It is important to take note of the human agency through which God gave his inspired Word. The main objection of the author of this article is against those who hold to the view that God dictated his Word to the writers of the biblical text. The author contends that God inspired men to write Scripture, and in turn refers to the way people like David, Moses, and others were involved in the writing of the Bible.
Regarding the authority of Scripture, some have argued that it depends on the Bible's content, and as such, the Bible is inspired only as far as its main message is concerned. This article defends the full authorith of God's Word, which meant for the Reformers that one may preach from any passage with the confidence that it is the inspired Word of God.
Many scholars consider the classic formulations of the doctrine of Scripture to be that of Hodge's and Warfield's. Yet many criticisms have been brought in against their views over the years. Claims have been made that the Dutch Reformed theologians like Abraham Kuyper and Herman Bavinck promoted a “functional” (organic) rather than a “philosophical” (mechanical) method to understand the nature of Scripture.
Morris reflects on the nature of the authority of Scripture. He wants to answer questions like: Does the Old Testament teach that only its general drift is important but not its details? Do the New Testament writers go astray in minor matters but preserve the truth in broad perspective? Do the Bible authors regard the whole of Scripture as reliable and worthy to be called the "Word of God”?
In this interview Beale articulates some of the consequences of denying the inerrancy of Scripture.
Beale addresses the New Testament uses of the Old Testament that appear to have a meaning inconsistent with the original meaning of the original context. Examples are: John 19:36 claiming to be a fulfillment of Exodus 12:46, and Hosea 11:1 in Matthew 2:15. Beale argues that Old Testament writers knew more about the topic of their speech act than only the explicit meaning expressed.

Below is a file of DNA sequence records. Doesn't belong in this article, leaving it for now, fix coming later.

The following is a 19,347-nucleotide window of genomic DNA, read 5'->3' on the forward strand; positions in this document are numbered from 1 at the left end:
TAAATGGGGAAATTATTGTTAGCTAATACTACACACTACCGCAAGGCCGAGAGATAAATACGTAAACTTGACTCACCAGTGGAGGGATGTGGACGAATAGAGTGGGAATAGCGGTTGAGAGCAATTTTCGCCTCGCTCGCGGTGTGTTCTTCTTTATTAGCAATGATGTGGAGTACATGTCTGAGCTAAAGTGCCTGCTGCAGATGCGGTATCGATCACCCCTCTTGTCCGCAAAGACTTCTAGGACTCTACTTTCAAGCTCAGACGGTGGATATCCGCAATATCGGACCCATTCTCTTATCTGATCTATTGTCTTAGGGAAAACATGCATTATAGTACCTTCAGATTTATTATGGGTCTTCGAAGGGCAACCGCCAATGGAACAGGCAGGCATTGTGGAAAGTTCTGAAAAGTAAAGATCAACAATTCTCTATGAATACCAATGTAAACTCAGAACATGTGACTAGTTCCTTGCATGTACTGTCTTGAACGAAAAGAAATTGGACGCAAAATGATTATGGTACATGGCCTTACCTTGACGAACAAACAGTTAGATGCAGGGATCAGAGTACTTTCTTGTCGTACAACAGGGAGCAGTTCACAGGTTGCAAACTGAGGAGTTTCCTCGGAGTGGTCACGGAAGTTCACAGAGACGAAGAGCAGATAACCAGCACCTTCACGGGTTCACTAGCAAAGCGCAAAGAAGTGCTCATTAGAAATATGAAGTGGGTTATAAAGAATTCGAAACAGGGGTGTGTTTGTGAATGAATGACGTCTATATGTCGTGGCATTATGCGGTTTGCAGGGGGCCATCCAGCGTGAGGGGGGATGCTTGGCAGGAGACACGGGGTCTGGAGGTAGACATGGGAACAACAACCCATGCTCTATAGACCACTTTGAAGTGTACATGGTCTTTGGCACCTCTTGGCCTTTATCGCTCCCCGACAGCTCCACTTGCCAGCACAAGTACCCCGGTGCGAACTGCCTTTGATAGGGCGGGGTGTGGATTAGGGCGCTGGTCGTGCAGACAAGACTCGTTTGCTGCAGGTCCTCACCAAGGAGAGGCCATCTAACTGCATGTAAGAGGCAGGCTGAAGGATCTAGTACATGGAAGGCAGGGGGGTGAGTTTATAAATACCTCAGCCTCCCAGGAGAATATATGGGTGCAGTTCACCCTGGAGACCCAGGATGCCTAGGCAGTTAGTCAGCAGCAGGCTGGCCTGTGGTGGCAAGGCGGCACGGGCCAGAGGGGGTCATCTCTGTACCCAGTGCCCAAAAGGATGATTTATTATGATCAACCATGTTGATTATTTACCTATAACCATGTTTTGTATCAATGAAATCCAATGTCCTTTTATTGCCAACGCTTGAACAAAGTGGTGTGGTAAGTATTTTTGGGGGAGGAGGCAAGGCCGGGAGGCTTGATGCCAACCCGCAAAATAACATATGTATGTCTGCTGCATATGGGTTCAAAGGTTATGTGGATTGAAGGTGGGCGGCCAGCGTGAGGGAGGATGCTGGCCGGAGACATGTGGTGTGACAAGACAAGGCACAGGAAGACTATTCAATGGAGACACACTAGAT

The doctrinal convictions of popular Christianity cannot be ignored when writing the history of doctrine. The author wants to encourage evangelical Christians to become more self-conscious about doctrinal development as an evangelical phenomenon. It is argued that evangelical thinking about the doctrine of Scripture has not remained immune to change.
What is the basis upon which believers must accept the authority of Scripture and the inspiration of Scripture? The author argues that the main basis should be in Scripture's own witness. In the process, the claim by the Roman Catholic church for tradition as a source of authority in the believer's life is refuted based on Scripture.
This article is concerned with the significance of the authority of Scripture as rediscovered by the Reformation. How significant was the recognition of the authority of Scripture? The author defines what we should understand by the authority of Scripture. The author's description emphasizes the non-subjective aspects of Scripture. The relation between divine inspiration and divine authority of the Scriptures is also investigated.
This article provides a series of questions and answers that engage with the authority of Scripture and how it is the only rule of faith and practice. It also considers the Roman Catholic church's view, which identifies Scripture and tradition as the infallible rule of faith and practice. Various points raised by the Roman Church in defence of its position are debated in detail.